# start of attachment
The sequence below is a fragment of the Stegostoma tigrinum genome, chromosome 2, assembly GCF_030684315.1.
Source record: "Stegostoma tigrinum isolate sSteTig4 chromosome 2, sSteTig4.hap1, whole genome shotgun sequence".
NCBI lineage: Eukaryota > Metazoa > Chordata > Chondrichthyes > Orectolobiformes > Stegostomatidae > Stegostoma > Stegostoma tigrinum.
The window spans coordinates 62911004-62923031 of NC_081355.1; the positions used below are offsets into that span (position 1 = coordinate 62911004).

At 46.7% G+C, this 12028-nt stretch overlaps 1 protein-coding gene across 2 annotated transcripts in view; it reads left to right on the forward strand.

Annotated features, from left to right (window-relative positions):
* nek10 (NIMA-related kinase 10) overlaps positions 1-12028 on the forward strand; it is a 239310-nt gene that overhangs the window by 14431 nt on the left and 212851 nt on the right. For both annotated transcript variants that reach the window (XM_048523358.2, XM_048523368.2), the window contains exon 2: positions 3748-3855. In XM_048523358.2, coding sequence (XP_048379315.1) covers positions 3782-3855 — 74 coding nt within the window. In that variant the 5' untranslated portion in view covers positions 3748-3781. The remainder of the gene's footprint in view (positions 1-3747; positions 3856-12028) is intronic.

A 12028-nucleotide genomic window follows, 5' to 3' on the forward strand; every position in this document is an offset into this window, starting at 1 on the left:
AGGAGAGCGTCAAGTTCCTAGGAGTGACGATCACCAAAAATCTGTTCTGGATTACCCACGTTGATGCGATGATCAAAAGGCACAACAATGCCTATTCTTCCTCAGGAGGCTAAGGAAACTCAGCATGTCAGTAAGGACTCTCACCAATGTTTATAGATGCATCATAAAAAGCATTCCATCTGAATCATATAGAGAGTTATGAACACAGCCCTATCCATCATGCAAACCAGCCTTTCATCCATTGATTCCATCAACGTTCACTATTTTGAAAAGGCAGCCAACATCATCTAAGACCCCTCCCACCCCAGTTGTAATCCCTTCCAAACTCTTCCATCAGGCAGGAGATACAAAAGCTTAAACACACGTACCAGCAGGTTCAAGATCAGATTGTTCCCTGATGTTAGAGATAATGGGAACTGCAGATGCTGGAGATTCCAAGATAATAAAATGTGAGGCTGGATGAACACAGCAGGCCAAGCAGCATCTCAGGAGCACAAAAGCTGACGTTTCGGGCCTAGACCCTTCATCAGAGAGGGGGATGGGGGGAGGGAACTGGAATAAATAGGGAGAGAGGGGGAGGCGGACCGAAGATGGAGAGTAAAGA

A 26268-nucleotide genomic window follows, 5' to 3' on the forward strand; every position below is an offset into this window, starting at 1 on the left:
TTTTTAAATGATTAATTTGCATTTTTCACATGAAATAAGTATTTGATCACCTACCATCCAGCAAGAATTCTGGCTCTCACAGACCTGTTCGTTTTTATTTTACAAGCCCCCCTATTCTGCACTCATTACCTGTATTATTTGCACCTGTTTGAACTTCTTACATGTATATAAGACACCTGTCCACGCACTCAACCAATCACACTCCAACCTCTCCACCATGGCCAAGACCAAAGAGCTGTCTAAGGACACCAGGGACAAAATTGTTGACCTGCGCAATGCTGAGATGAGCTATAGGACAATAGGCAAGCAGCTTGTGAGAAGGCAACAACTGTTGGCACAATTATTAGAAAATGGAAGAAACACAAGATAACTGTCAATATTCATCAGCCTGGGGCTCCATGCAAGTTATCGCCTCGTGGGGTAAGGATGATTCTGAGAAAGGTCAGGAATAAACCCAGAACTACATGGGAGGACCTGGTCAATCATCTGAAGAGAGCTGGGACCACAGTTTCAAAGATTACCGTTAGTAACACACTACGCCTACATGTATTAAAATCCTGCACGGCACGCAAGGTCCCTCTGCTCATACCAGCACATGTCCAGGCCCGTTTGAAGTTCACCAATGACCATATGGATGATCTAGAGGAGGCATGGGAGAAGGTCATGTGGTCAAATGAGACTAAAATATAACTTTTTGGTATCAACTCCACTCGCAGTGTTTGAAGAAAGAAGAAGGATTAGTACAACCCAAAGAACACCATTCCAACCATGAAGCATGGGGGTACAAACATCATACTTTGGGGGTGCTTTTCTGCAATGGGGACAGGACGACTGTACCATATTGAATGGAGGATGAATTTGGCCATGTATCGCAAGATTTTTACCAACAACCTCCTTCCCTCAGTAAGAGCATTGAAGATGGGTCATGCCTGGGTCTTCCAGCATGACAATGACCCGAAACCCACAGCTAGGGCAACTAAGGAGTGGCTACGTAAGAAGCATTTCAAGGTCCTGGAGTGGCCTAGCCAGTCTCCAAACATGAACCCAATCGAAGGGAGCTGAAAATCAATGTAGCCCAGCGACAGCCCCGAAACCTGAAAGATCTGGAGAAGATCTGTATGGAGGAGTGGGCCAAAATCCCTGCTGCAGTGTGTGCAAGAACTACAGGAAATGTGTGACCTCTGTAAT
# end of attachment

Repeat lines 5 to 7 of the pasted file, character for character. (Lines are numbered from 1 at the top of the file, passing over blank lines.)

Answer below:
At 46.7% G+C, this 12028-nt stretch overlaps 1 protein-coding gene across 2 annotated transcripts in view; it reads left to right on the forward strand.

Annotated features, from left to right (window-relative positions):
* nek10 (NIMA-related kinase 10) overlaps positions 1-12028 on the forward strand; it is a 239310-nt gene that overhangs the window by 14431 nt on the left and 212851 nt on the right. For both annotated transcript variants that reach the window (XM_048523358.2, XM_048523368.2), the window contains exon 2: positions 3748-3855. In XM_048523358.2, coding sequence (XP_048379315.1) covers positions 3782-3855 — 74 coding nt within the window. In that variant the 5' untranslated portion in view covers positions 3748-3781. The remainder of the gene's footprint in view (positions 1-3747; positions 3856-12028) is intronic.